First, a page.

After graduating from High School one may choose to further his or her education through college. People do this for many reasons. Some people do it for professional benefits, while others do it for sports athletics. This paper will be focusing on those who do go to college for athletic benefits. Specifically, this is focusing on how these college athletes do not get paid and why they should be paid. College athletes take many risks and make personal sacrifices in order to bring in revenue for their school, for this reason, they should be paid employees.
The argument made by these two professors state that Division 1 players qualify as employees under Federal Labor Laws. Since players are under this law, the McCormick’s feel players should get financially compensated due to the physical rigors and balance education simultaneously (Cooper, 2011). It’s unbelievable how this couple thinks Division 1 athletes should get paid. The privilege to attend a university that is costly on full scholarship should be more than enough. Furthermore, student-athletes received stipends as an allowance assist with their livelihood.
A growing debate in the National Collegiate Athletic Association is whether or not student athletes should be paid. The controversy began in 2011 after three hundred coaches and athletes signed a petition to pay college-level athletes, and since then other athletes have made several more arguments. The NCAA has rightfully denied all of the requests, saying they include too much. To pay student athletes could be hugely expensive for colleges, especially because they would not only pay for each athlete’s degree and equipment, but also provide a salary and give bonuses revenue for tournaments. Moreover, college athletes should not be paid because there is not enough money, it takes away a student’s focus from schoolwork, and not every athlete is guaranteed a professional career after graduating; however it is argued that it they are already paid in a way.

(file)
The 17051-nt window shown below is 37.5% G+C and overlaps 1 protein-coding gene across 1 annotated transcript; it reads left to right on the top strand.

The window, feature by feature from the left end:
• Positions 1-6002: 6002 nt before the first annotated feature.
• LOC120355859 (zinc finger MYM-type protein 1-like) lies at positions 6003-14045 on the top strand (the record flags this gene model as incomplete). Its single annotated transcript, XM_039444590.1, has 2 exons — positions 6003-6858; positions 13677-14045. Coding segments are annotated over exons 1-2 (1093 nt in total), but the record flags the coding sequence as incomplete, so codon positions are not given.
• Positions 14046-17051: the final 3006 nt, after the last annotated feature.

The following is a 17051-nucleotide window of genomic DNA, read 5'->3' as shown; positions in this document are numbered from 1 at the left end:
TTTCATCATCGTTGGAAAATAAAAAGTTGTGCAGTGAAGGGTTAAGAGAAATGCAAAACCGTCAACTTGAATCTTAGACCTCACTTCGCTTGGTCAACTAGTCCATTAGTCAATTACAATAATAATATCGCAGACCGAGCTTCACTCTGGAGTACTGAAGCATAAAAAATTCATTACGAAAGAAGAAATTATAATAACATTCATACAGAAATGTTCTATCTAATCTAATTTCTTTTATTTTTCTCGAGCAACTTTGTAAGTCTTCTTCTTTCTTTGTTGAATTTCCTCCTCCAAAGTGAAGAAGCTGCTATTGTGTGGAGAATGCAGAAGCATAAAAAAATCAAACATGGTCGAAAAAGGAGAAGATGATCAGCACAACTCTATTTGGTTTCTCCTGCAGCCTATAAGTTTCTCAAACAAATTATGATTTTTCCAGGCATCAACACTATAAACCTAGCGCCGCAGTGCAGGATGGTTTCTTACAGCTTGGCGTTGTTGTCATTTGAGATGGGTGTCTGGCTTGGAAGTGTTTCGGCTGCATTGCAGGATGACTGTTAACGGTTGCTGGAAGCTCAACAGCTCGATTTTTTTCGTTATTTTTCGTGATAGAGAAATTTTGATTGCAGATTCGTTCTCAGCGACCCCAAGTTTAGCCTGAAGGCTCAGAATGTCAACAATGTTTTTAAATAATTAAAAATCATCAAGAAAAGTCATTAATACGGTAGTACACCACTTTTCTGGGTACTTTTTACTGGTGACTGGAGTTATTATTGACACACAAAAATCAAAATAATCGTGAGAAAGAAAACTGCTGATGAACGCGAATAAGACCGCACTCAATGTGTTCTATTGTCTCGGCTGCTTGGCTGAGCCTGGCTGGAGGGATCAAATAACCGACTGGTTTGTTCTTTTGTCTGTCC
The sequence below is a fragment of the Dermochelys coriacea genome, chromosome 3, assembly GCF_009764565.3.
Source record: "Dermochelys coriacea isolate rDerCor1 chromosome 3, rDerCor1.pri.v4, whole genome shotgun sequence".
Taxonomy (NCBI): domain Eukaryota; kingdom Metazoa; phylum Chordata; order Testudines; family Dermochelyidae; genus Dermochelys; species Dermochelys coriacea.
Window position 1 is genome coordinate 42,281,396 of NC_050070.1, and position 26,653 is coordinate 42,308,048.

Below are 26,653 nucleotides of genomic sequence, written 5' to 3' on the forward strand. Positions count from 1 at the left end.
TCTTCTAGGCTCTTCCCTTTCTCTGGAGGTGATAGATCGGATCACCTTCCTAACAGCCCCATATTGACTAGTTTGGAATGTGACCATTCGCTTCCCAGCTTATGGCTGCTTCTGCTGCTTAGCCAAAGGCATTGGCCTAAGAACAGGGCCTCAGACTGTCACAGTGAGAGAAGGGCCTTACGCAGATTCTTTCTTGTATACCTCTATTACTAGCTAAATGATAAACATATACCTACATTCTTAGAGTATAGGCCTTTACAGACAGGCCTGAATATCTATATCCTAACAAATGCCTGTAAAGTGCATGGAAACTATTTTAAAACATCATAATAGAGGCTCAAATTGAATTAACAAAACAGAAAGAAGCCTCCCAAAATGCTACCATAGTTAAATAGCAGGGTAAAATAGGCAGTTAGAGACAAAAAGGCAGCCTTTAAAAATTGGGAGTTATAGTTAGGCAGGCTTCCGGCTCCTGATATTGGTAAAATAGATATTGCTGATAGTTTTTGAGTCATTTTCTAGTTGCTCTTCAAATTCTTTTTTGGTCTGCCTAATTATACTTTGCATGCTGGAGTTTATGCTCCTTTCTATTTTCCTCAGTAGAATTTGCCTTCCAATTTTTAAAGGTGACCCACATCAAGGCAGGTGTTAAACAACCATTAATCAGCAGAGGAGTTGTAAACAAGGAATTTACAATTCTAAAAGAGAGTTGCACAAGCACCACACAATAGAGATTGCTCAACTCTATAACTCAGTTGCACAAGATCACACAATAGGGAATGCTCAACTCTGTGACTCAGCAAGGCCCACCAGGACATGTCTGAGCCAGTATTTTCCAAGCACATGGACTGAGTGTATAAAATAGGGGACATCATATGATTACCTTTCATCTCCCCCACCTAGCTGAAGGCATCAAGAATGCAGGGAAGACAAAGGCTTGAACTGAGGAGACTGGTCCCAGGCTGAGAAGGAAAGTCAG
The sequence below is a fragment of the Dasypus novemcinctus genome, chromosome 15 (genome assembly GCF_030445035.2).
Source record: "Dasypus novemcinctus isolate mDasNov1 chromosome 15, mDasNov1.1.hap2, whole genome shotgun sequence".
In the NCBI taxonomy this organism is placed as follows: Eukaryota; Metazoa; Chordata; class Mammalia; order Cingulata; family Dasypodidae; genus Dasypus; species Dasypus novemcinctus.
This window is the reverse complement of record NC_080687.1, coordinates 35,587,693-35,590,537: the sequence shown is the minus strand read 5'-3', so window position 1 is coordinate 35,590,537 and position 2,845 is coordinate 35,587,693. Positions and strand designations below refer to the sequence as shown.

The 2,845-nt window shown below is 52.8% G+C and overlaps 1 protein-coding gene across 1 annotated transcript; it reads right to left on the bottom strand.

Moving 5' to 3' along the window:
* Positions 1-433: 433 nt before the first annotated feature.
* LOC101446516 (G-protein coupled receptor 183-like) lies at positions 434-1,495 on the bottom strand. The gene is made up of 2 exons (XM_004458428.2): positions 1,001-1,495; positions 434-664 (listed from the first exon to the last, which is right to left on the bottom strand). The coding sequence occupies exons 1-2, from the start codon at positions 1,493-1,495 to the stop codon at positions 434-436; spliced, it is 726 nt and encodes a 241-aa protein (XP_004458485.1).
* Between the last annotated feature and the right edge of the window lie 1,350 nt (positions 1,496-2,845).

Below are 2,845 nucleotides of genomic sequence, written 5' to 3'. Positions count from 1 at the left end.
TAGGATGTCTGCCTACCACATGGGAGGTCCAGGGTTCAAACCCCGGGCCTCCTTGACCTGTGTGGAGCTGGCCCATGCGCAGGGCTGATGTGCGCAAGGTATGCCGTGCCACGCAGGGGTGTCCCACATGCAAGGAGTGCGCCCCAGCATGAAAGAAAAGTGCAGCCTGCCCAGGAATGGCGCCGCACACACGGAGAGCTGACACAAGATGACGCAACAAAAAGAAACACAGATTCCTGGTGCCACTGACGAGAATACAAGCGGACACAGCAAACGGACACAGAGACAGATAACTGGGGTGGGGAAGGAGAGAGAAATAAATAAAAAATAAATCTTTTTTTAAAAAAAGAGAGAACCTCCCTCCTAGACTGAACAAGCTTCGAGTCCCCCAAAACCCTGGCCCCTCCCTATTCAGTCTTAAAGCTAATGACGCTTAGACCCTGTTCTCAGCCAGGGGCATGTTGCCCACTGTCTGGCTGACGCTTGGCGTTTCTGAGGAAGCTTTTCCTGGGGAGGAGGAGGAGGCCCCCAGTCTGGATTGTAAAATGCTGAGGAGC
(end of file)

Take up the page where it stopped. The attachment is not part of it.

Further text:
Why do colleges think that they can get millions of dollars off of college athletes and not give money back to them for earning it all? Michael Rosenberg, Laura Pappano, and Joe Posnanski were three out of the four authors that I read about that shared their views on college athletes getting paid or not in their articles. Between all of these three writers i noticed they all mentioned how much money colleges receive from just ticket sales. Joe Posnanski and Michael Rosenberg both agree that college athletes should get paid, Laura Pappano on the other hand was more focused on the money that the colleges are receiving from just ticket sales, booster donations, and cable deals. She also expresses her concern on how every time the basketball and football team win three games in a row , the GPA of the players goes down by 0.3. Meaning that